Uneven ‘Twelfth night’ provides moments of merriment at summerstage
By Steve Rank
Published June 18, 2019
A cross-dressing survivor involved in an unusual love triangle.
This could be an arc on an HBO comedy. Instead, what we have is the debut of “Twelfth Night,” directed by Simon Jon Provan, which kicks off the 2019 season: Deceit and Discoveries, at SummerStage of Delafield.
We are transported to the island of Illyria, where a terrible tempest has stranded Viola (an energetic Katie Lynne Krueger), separating her from her identical twin brother Sebastian (Brigid O’Brien) who Viola believes is lost at sea.
Under the guise of a pageboy Cessario, Viola dresses herself as a boy to serve the narcissistic Duke Orsino (Robert Torres), who is in love with a mourning and proud Olivia (a cartoonish Mary Jensik). In serving Orsino, Viola falls in love with him, creating chaos and hilarity when Olivia falls head over heels in love with Viola as Cesario, who was sent by Orsino to woo Olivia for marriage.
If things couldn’t get more complicated, enter Olivia’s kinsman Sir Toby Belch (a bombastic John Reilly), the wealthy and dimwitted Sir Andrew Aguecheek (executed hilariously by Jim Mallmann) and Olivia’s gentlewoman Maria (a delightfully bawdy Caitlyn Nettesheim).
With Sir Andrew Aguecheek footing the bill for the trio’s shenanigans, and with the help of Olivia’s fool Feste (a dry-witted Maura Atwood), the trio and Feste take delight in hoodwinking and tricking Olivia’s puritanical steward Malvolio (a prim and proper William Molitor) into believing that Oliva is in love with him, resulting in Malvolio donning ridiculous yellow stockings and thus, enduring abuse from Olivia and her kin. And to add yet another level of chaos, Sebastian, Viola’s twin brother, is alive and in Illyria.
Along with his faithful friend Antonio (a strong Danny Slattery), the pair set out to find answers, only for Sebastian to cross paths with Olivia, who she believes to be Cessario, aka Viola. Sebastian takes to Olivia’s advances, which only complicates things for Viola.
In Provan’s director’s notes, he states that he has for some time wanted to stage Shakespeare’s comedy in a Chicago-like 1920s era. With the exception of the costumes, comprised of flapper dresses and pinstriped suits (costumed by Claire Tidwell) there is virtually no evidence that we are in the 1920s or in a metropolis like Chicago. The set (designed by Christopher Kurtz) is comprised of two stone like buildings that look more like the outer walls of a Scottish castle than a bustling city.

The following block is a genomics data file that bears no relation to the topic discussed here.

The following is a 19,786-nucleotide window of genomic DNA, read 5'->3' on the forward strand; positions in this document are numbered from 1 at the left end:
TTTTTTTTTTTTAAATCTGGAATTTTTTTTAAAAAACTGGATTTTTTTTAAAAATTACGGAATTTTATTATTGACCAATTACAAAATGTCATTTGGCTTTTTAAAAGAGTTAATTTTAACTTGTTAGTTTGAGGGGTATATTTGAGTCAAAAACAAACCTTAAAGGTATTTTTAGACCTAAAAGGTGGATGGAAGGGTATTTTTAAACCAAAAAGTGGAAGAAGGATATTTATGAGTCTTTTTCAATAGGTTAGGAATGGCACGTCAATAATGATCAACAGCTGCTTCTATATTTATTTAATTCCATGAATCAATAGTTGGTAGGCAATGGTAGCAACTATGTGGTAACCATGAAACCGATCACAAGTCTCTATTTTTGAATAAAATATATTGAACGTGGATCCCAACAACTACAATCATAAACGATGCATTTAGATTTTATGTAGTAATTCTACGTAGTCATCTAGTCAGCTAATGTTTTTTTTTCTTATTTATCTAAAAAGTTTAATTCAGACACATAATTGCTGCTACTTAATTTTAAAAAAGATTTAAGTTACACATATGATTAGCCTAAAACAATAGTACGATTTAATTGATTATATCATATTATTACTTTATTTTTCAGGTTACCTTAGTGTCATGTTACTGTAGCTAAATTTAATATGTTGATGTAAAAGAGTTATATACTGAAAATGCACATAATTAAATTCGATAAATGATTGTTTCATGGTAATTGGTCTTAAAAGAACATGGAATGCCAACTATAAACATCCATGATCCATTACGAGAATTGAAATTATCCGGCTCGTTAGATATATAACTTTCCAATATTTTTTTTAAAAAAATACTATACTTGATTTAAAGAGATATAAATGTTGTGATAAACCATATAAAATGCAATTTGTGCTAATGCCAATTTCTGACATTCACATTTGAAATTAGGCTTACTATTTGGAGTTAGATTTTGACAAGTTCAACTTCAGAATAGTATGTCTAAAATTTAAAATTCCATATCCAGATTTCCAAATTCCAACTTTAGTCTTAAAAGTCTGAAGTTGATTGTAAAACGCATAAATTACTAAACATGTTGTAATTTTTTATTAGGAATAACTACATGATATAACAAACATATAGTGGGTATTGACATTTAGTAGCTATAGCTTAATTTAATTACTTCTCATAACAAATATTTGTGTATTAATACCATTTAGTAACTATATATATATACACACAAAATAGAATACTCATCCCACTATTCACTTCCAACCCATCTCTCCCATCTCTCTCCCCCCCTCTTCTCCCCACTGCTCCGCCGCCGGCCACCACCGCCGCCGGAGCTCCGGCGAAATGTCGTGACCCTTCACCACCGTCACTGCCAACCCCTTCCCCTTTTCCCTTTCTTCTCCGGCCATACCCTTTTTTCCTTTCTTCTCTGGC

Atwood, also serving as the composer for the production as well as the fool Feste, has several moments where she both plays and sings. Her compositions are more reminiscent of folk ballads from the 1960s, also taking away from the 1920s. Opportunities to bring us into that setting were unfortunately missed.
At his comedic best, Mallmann shines in his role as Sir Andrew Aguecheek. Mallmann’s Aguecheek is more subtle than other portrayals, bringing an honesty and anxiety to please his friends in their foolery. This Aguecheek is always trying to stay relevant, and in the need to belong and keep up,
Mallmann delivers some of the play’s funniest dialogue. Scenes with Mallmann, Reilly and Nettesheim steal the production. As Malvolio, Molitor delivers an excellent scene, where he is being tricked into wooing the lady Olivia. I especially enjoyed Molitor’s moment of practicing to smile for his love when he woos her.
The tone and pacing in the famous wooing scenes between Viola and Olivia are where this production falls short. Provan states in his director notes that “Twelfth Night” is being presented for audiences to laugh and enjoy merriment, as well as being a gateway for audiences to find Shakespeare more accessible.
The beauty of the interactions between Viola and Olivia are that both women have just experienced significant loss. The comedy comes when Olivia beyond a doubt is seduced by Viola’s authentic and impassioned poetry. This requires the pace to lengthen and shorten to allow Viola the opportunity to deliver the “Make me a willow cabin at your gate” speech with the guts to fully allow Olivia to forget that she’s in mourning and completely give herself over to a strange pageboy.
In this production, the dialogue between Krueger and Jensik felt stepped on and rushed, losing the critical meaning in exchange for bits of physical comedy and unconstrained energy. In contrast, the scenes between Sebastian and Antonio were stronger because of the authentic feelings of love and empathy. Slattery, in particular, conveyed his love and loyalty for O’Brien’s Sebastian with every intention in the text not missed by this reviewer.
While there were brilliant moments of fun and hilarity in Provan’s production, a lot of the most beautiful and famous text became unintentionally lost in an effort of accessibility.
If you go
What: “Twelfth Night”
When: Through June 29
Where: Lapham Peak State Park, W329 N846 County Highway C, Delafield
Tickets/Info: (262) 337-1560; summerstageofdelafield.org